Last editedOct 20202 min read
The IRS has several tools at its disposal to ensure that taxes are accurately reported and paid. One of these is backup withholding. Here’s a closer look at the definition of backup withholding and when it’s typically applied.
Understanding backup withholding
Backup withholding is used by the IRS to withhold certain types of income. This federal tax applies to some income types that usually wouldn’t have taxes withheld. The method applies to those earning gambling, interest, or specific types of self-employment income who haven’t reported it accurately in the past.
When applied, this rule requires that applicable financial institutions or businesses withhold a flat percentage of 24% of income.
When is backup withholding applied?
Most US taxpayers will be exempt from backup withholding. Here are a few circumstances when it might be applied.
An incorrect taxpayer identification number (TIN) has been used when filing taxes. This is usually a Social Security Number but could also be another official ID that’s been used in error.
A taxpayer has underreported their dividends or interest payments. To make up the difference, future tax would be withheld.
The taxpayer has failed to prove their exemption from backup withholding.
Usually, backup withholding will only be applied to the types of income reported on Form 1099. Examples include:
Independent contractor payments
Fishing boat operator payments
Stockbroker transaction payments
There are also multiple types of payments that backup withholding doesn’t apply to. For example, unemployment payments, retirement account payments, and real estate transactions are not subject to mandatory withholding.
How does backup withholding work?
The process for backup withholding will depend on the situation:
Incorrect information on tax forms
When a taxpayer submits an incorrect name or tax ID number on a W-9 form, this can trigger backup withholding. It’s easy to stop the process, in this case, by merely supplying the corrected information.
The IRS is required to send a warning before applying backup withholding. It will send a “B” notice to the payer of income first, alerting them that the identifying details don’t match IRS records. The payer should then forward this backup withholding notice to the individual. You can easily prevent this type of backup withholding by verifying all tax documents for accuracy before submitting them.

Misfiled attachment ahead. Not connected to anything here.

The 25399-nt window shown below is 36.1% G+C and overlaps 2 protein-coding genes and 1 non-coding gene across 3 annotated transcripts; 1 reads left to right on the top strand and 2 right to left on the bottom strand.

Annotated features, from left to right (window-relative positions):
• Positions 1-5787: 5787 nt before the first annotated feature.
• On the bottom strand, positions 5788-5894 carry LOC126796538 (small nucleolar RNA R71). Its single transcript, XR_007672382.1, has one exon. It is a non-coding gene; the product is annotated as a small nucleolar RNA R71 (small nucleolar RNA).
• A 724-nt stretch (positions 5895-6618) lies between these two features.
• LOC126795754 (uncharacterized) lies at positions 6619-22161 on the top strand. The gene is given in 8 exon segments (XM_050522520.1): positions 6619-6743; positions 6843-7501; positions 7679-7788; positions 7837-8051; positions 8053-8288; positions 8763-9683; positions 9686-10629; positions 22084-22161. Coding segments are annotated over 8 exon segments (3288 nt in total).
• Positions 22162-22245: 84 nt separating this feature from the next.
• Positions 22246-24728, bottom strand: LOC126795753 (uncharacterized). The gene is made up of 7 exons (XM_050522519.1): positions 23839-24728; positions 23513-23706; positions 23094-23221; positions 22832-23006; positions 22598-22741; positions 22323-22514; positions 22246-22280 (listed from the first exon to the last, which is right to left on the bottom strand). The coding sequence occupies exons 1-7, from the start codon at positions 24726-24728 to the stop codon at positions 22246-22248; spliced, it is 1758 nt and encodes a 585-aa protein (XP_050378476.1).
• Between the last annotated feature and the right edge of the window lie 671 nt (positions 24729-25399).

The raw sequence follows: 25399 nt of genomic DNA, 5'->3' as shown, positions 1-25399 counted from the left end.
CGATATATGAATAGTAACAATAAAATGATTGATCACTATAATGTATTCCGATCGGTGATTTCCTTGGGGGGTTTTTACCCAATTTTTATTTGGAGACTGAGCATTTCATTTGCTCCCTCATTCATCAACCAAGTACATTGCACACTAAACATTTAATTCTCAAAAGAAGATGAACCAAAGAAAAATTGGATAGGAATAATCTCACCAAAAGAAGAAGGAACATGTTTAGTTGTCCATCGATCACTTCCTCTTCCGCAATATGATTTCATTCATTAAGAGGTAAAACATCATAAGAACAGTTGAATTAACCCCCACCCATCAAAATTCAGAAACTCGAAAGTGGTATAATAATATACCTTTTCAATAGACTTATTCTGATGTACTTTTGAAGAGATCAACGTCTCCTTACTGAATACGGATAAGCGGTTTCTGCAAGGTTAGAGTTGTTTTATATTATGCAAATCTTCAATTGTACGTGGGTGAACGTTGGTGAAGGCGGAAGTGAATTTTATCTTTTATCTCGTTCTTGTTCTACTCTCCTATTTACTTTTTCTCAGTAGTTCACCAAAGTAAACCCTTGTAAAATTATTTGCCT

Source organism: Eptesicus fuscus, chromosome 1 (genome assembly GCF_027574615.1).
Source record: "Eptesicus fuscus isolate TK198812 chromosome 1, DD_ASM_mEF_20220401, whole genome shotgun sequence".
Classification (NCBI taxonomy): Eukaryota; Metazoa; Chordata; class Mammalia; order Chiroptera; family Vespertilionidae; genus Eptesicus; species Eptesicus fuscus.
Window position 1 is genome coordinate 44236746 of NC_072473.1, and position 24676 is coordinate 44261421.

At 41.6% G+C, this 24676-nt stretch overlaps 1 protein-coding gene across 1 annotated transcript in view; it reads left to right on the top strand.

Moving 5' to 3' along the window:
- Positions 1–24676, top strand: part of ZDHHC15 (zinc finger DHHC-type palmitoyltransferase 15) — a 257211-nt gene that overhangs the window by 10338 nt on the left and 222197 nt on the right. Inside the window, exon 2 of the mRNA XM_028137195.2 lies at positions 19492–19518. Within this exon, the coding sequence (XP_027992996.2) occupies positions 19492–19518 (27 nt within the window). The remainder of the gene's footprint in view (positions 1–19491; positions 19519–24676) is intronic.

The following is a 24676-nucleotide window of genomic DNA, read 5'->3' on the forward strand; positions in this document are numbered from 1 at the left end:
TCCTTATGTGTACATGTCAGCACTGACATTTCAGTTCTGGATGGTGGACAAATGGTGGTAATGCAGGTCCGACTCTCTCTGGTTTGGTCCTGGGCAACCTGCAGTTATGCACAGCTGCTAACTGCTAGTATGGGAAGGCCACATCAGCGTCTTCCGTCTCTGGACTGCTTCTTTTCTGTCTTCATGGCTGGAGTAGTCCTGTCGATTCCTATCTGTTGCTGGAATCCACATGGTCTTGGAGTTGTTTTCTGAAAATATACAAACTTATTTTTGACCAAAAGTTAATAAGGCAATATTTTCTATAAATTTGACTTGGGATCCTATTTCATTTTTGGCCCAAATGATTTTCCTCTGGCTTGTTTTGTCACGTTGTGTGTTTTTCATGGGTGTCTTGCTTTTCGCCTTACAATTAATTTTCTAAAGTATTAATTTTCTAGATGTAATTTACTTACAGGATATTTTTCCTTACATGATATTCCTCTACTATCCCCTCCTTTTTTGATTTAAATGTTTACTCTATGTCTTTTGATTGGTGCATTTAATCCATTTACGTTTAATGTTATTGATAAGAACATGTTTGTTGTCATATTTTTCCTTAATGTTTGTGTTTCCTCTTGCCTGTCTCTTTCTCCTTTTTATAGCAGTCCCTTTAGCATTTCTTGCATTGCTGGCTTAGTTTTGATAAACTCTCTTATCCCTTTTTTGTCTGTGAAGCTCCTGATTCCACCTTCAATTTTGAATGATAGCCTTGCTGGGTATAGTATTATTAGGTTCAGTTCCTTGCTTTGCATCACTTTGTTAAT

Unreported dividends or interest
Another situation when backup withholding is applied is when interest and dividends go unreported. As with the previous example, the IRS will send an advance warning before applying backup withholding. In this case, it sends out four backup withholding notices spread out over 210 days, giving the taxpayer time to make amends.
There are some circumstances when the taxpayer is exempt. If any of the following apply, you can request that the withholding be stopped:
You did not underreport your interest or dividends.
You have already been in contact with the IRS, but the issue has not yet been resolved.
Backup withholding will cause undue hardship.
You made an honest mistake and will not underreport in the future.
You’ve filed an amended return with the correct information and paid all penalties and interest.
What happens when backup withholding tax is overpaid?
As with any overpayment, your backup withholding tax can be refunded. When federal income tax is withheld from your income, it will be reported as such on Form 1099. This is then reported as taxes withheld at the end of the tax year when you file your federal return. If you’ve overpaid, you’ll receive a refund.
How is income withheld?
The IRS does not deduct income for tax payments itself. Business owners or payers are responsible for withholding these taxes on payments. Once the IRS has informed a business that backup withholding is required, the payer must deduct the flat fee of 24% from the payee’s income. Payers are responsible for filing Form 945 with the IRS, reporting all backup withholding each year. They must also provide individual payees with the amount that has been withheld.
Similar to a tax lien, backup withholding should not necessarily be seen as a penalty. These collection tools are used as a precautionary measure by the IRS to ensure that individuals pay all due taxes.
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